Education Opinion

Navigating Changes to Literacy Programs Under ESSA

By Matthew Lynch & Todd Brekhus — March 10, 2016 6 min read
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While most of the nation’s focus surrounding the Every Student Succeeds Acts (ESSA) has been on the shift in power away from the federal government and the greater flexibility in meeting requirements, there are significant changes to literacy funding and programs that districts and states will need to address.

Nationally, reading performance among traditionally disadvantaged groups, including low-income students and English-language learners, has risen over the past 20 years, but significant achievement gaps with their white, affluent counterparts remain. Remedying this issue and ensuring equitable education were at the core of legislators’ and advocacy groups’ efforts to remake the No Child Left Behind Act (NCLB).

Meeting the Needs of ELLs

Some of ESSA’s most striking departures from NCLB are funding and accountability requirements regarding ELLs. For the first time, states must include English-language proficiency as one of the three required academic indicators in their school accountability systems. There are also changes to how ELLs are classified and their test scores factored into school performance, giving schools and districts three years before they’re held accountable for the achievement of English learners. Although both Title III and Title I will maintain funding streams for districts serving ELLs, accountability will shift from Title III to Title I, in the hopes of greater oversight in a bigger funding pool.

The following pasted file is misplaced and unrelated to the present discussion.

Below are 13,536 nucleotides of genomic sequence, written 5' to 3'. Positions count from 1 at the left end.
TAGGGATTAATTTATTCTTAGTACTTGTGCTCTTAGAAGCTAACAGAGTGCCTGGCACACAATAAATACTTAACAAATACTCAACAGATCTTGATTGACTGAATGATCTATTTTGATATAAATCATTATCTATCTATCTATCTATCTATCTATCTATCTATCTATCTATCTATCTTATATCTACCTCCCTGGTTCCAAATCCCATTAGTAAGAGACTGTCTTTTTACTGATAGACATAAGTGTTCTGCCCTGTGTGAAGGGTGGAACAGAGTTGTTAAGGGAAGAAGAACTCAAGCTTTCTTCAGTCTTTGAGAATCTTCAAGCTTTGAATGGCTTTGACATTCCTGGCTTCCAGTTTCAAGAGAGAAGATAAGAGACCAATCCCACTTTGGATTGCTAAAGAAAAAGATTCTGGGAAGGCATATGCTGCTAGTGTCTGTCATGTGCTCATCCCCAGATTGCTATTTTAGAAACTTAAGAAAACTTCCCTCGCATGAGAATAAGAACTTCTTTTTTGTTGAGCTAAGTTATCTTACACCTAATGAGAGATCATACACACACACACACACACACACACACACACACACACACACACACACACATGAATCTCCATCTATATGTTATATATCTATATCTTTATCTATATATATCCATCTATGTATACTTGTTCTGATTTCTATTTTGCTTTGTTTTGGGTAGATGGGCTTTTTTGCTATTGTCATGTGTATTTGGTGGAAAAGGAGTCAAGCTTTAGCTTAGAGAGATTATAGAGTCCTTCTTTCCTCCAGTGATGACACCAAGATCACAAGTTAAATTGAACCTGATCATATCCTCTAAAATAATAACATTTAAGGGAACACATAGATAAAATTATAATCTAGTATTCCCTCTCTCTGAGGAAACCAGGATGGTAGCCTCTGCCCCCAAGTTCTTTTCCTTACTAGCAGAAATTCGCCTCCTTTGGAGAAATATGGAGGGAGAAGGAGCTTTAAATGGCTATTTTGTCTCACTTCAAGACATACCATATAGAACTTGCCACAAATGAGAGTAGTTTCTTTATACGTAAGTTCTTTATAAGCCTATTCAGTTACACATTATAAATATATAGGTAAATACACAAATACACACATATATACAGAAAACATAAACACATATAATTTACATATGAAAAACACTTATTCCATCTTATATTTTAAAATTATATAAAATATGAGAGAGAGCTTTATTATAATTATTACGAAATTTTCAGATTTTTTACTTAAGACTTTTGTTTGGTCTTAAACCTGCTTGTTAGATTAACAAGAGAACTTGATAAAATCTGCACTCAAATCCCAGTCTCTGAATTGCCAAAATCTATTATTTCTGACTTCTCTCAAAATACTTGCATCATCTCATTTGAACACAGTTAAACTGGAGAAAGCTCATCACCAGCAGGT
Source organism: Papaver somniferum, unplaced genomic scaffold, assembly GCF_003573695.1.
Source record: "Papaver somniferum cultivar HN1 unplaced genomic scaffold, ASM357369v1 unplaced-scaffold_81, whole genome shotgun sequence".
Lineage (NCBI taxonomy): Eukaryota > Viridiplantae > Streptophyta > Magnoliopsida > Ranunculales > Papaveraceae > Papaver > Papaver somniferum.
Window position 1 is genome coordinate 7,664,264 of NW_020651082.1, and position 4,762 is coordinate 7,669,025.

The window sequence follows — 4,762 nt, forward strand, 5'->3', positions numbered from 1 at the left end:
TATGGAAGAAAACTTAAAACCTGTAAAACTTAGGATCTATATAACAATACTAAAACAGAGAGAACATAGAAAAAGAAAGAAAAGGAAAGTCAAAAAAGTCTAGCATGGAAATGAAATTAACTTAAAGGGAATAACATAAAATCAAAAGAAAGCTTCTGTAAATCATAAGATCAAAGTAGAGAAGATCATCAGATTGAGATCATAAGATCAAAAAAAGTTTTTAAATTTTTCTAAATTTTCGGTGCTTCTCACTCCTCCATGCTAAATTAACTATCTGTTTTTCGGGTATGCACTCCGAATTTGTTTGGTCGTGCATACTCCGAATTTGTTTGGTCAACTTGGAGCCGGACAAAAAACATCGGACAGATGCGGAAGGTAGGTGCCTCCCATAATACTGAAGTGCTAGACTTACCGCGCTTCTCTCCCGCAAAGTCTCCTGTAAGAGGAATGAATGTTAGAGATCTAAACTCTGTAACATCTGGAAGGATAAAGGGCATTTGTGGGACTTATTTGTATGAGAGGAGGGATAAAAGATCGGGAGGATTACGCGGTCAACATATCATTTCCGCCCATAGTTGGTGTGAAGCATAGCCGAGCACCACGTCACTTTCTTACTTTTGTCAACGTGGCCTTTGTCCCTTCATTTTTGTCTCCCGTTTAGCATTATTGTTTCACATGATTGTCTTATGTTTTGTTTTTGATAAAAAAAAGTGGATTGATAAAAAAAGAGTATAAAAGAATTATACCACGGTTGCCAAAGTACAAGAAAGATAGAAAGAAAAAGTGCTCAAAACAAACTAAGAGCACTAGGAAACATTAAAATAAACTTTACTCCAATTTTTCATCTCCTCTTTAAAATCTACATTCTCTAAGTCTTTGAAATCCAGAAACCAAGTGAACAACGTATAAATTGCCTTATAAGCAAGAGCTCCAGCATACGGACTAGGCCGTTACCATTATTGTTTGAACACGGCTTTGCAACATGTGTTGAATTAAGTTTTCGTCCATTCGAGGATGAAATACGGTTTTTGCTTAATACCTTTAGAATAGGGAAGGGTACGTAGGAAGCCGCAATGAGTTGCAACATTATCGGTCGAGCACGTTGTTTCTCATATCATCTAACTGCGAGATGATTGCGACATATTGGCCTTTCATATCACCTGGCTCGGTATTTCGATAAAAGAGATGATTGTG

With English language learners continue their upward climb as the fastest-growing student population in U.S. schools, ESSA recognizes the urgent need to address the literacy achievement of this group. Districts that have successfully implemented digital libraries and personalized reading environments illustrate a pathway to improve students’ reading skills, especially among non-native English speakers.